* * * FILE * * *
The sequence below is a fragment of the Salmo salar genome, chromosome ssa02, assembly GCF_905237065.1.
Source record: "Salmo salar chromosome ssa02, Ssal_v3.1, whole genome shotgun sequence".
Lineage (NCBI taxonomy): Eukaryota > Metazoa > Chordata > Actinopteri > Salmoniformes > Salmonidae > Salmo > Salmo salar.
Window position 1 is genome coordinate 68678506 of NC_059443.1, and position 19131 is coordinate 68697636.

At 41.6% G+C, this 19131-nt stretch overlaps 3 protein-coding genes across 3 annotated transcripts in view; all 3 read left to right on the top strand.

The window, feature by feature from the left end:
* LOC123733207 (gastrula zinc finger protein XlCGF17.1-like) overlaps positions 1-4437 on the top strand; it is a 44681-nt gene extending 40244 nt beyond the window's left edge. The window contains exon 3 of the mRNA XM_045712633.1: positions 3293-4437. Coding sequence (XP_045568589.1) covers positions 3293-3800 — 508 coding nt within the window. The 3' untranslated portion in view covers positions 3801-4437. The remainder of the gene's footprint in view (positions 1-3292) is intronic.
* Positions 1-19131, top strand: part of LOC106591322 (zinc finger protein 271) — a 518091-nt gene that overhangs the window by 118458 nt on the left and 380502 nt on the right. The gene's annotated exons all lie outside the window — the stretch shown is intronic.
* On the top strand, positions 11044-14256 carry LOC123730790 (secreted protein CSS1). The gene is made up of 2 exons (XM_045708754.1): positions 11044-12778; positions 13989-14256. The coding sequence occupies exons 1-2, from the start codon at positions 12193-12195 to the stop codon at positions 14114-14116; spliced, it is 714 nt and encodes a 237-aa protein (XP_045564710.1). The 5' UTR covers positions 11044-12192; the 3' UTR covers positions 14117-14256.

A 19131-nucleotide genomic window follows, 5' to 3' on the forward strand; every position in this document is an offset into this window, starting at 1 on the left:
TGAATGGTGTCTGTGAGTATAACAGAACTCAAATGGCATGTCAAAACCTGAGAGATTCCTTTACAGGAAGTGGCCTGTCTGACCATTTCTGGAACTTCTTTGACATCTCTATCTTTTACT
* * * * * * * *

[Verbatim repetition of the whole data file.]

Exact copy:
The sequence below is a fragment of the Salmo salar genome, chromosome ssa02, assembly GCF_905237065.1.
Source record: "Salmo salar chromosome ssa02, Ssal_v3.1, whole genome shotgun sequence".
Lineage (NCBI taxonomy): Eukaryota > Metazoa > Chordata > Actinopteri > Salmoniformes > Salmonidae > Salmo > Salmo salar.
Window position 1 is genome coordinate 68678506 of NC_059443.1, and position 19131 is coordinate 68697636.

At 41.6% G+C, this 19131-nt stretch overlaps 3 protein-coding genes across 3 annotated transcripts in view; all 3 read left to right on the top strand.

The window, feature by feature from the left end:
* LOC123733207 (gastrula zinc finger protein XlCGF17.1-like) overlaps positions 1-4437 on the top strand; it is a 44681-nt gene extending 40244 nt beyond the window's left edge. The window contains exon 3 of the mRNA XM_045712633.1: positions 3293-4437. Coding sequence (XP_045568589.1) covers positions 3293-3800 — 508 coding nt within the window. The 3' untranslated portion in view covers positions 3801-4437. The remainder of the gene's footprint in view (positions 1-3292) is intronic.
* Positions 1-19131, top strand: part of LOC106591322 (zinc finger protein 271) — a 518091-nt gene that overhangs the window by 118458 nt on the left and 380502 nt on the right. The gene's annotated exons all lie outside the window — the stretch shown is intronic.
* On the top strand, positions 11044-14256 carry LOC123730790 (secreted protein CSS1). The gene is made up of 2 exons (XM_045708754.1): positions 11044-12778; positions 13989-14256. The coding sequence occupies exons 1-2, from the start codon at positions 12193-12195 to the stop codon at positions 14114-14116; spliced, it is 714 nt and encodes a 237-aa protein (XP_045564710.1). The 5' UTR covers positions 11044-12192; the 3' UTR covers positions 14117-14256.

A 19131-nucleotide genomic window follows, 5' to 3' on the forward strand; every position in this document is an offset into this window, starting at 1 on the left:
TGAATGGTGTCTGTGAGTATAACAGAACTCAAATGGCATGTCAAAACCTGAGAGATTCCTTTACAGGAAGTGGCCTGTCTGACCATTTCTGGAACTTCTTTGACATCTCTATCTTTTACT